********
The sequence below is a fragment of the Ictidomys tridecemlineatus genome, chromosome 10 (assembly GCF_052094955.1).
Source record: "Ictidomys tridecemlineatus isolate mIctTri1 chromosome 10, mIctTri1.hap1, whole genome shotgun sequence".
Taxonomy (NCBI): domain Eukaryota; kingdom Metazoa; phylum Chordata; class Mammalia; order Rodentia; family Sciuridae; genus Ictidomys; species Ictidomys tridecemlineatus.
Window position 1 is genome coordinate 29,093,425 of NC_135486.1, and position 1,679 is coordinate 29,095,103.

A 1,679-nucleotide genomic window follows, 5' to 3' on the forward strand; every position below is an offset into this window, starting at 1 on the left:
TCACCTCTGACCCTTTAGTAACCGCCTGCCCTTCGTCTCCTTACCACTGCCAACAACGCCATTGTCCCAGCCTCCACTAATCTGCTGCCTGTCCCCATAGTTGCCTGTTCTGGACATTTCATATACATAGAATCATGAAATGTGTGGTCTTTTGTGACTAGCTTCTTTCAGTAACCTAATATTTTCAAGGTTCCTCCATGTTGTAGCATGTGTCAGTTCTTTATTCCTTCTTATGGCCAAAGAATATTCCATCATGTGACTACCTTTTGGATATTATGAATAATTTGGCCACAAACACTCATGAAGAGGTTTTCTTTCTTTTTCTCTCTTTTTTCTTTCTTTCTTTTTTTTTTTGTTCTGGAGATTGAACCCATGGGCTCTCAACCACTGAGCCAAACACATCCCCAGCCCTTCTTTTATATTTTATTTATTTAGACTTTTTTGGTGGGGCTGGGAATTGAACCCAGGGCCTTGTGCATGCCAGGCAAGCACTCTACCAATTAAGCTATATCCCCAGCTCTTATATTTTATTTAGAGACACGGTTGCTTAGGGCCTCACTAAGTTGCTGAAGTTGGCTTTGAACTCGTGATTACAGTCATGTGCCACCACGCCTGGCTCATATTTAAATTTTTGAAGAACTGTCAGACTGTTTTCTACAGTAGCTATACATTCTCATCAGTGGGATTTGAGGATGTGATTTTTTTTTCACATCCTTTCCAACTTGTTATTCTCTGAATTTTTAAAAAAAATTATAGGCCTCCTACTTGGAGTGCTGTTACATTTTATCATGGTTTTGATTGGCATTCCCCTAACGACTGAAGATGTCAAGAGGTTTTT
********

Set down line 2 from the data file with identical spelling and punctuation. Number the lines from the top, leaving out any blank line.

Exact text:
Source record: "Ictidomys tridecemlineatus isolate mIctTri1 chromosome 10, mIctTri1.hap1, whole genome shotgun sequence".